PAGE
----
Categories
Poetry

Three Poems by John Grey

Lake Ghosts

I love that morning lake fog.

It’s the nearest I ever come

to seeing ghosts.

There is my mother and father,

my three sisters,

misting up in the tranquil transition

of night into day.

We had our disagreements

when they were alive.

But now they’re no longer here,

they walk on water.

A Teenager’s Wheels

I watch my father command the wheel

as he guides the car in and out

of highway traffic

at sixty miles an hour,

eyes and hands and feet

as coordinated as a fencer’s.

Or he’s in the passenger seat,

giving lessons with nothing more

than expression,

as I nervously nudge the vehicle forward

across the expanse

of a college parking lot.

We’re so often in the car together.

Like fishing is for some,

it’s our bondage.

For all the attention paid

to the way ahead,

there’s always a sideways glance involved

and the sense that, like love,

driving is unsuited to solitude.

Yet I can’t wait

to venture out on my own,

license tucked inside my wallet,

every street at my disposal,

one eye on the road,

one eye on the passenger seat

that will look so lost and forlorn

until it’s filled by someone.

Cedar Waxwings

January,

a high, thin cry of zee

draws me to the window.

Cedar waxwings

flash gray velvet feathers

from a nearby bush.

They peck through snow

at barely visible berries,

load up on winter’s chaff

to see them through the lean.

There’s something in a bill,

so small it barely warrants

the lift of a head while swallowing.

But the flock is relentless,

under orders from survival,

pecking furiously

even at nothingness.

My gaze is crystallized

in a window pane,

their essence likewise.

They’re too busy to notice me.

Even if they did,

I doubt that I’d astound their living.


John Grey is an Australian poet, US resident, recently published in Orbis, Dalhousie Review and Connecticut River Review. Latest books, Leaves On Pages and Memory Outside The Head are available through Amazon.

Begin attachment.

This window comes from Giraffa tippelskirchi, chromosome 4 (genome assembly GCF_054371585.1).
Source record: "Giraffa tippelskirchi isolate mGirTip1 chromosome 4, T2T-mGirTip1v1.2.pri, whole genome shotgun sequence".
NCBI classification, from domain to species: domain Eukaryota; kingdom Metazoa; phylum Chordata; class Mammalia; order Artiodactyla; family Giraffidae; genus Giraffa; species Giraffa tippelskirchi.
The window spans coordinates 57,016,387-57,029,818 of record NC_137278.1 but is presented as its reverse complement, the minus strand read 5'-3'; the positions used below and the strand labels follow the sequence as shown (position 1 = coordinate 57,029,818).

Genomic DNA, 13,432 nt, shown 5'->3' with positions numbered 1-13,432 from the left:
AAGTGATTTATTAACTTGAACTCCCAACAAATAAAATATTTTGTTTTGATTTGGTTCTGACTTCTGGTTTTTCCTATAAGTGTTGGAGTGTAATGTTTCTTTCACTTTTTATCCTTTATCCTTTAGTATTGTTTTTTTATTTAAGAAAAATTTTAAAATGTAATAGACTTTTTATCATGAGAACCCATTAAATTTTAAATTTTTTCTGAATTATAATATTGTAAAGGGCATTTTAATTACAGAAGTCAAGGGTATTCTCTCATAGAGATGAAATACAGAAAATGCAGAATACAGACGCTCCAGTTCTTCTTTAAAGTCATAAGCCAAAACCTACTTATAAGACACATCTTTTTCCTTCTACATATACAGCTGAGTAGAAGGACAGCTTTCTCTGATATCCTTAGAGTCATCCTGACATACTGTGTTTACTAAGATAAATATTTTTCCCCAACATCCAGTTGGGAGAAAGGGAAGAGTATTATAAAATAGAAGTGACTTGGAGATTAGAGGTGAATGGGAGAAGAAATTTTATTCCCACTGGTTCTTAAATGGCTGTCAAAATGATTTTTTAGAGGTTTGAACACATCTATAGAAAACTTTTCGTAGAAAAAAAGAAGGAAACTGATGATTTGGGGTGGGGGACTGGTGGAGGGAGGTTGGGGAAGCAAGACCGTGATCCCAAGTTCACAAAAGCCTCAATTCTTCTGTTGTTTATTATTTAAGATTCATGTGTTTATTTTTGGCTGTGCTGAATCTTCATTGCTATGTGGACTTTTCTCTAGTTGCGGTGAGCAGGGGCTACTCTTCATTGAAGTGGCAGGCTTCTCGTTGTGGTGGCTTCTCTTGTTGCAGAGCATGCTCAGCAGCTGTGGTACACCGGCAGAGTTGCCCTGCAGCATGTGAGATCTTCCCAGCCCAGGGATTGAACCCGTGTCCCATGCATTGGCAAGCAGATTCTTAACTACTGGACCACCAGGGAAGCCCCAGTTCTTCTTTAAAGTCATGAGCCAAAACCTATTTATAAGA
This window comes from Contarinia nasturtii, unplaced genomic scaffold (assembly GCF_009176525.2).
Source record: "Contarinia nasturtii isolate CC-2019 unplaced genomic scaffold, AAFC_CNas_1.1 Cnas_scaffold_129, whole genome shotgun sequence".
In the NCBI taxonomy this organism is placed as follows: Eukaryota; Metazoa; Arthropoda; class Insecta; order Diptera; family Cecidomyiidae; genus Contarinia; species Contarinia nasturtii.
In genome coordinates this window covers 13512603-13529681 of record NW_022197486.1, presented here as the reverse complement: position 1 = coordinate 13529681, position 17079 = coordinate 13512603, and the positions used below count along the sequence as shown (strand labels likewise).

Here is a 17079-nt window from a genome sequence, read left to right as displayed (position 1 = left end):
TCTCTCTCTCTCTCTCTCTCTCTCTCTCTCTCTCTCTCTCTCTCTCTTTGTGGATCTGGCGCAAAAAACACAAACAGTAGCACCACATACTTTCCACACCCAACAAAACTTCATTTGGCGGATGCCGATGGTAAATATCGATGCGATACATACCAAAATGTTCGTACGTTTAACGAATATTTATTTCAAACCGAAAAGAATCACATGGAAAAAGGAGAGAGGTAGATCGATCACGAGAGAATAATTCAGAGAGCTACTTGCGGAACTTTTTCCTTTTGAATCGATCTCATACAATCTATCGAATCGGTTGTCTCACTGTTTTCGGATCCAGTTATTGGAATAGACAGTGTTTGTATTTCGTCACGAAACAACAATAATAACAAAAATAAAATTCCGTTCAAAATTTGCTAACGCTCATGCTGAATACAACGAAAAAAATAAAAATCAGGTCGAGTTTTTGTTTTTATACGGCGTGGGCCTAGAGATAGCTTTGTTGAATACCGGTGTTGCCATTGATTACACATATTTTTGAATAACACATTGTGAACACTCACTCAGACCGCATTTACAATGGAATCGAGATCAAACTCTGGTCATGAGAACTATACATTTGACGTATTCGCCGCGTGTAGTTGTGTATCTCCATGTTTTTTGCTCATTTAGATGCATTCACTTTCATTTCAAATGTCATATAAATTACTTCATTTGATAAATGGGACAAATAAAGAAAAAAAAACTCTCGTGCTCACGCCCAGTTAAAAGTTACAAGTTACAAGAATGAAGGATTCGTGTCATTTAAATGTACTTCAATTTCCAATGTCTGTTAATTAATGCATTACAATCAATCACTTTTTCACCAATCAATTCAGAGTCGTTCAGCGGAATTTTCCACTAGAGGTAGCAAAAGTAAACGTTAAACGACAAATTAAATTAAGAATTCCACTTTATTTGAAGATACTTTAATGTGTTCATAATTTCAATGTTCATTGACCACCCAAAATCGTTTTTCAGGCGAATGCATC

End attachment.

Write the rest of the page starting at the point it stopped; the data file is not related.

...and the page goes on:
Categories
Poetry

Two Poems By Aaron Sandberg

Fortune

The dog tipped over the trash,

sniffed week-old egg roll with his snout,

found the cookies we couldn’t crack,

swallowed two still-folded futures,

then like us: gagged, hacked

one out.

Transit

We watched as

         the new one

in foreign tongue

         tugged on

his shirt

         and asked him

to tell her

         how to get

to the bus—

         which could take her

to the train,

         which would make her

board another,

         which would get her

to the work

         she was promised

from this land—

         and listened

like her life

         was held

in his hands,

         whispered

his words

         and then

doubled back

         until she

could hold to

         the first

before learning

         the next,

like walking

         the wire

taut over

         the canyon,

both trembling

         but trying,

then showed her

         what’s meant

by tunnel

         and ticket,

and when she

         had repeated

all steps

         back to him,

tore hearts

         when she asked

if we

         could explain

how then,

         together,

to get her

         back home.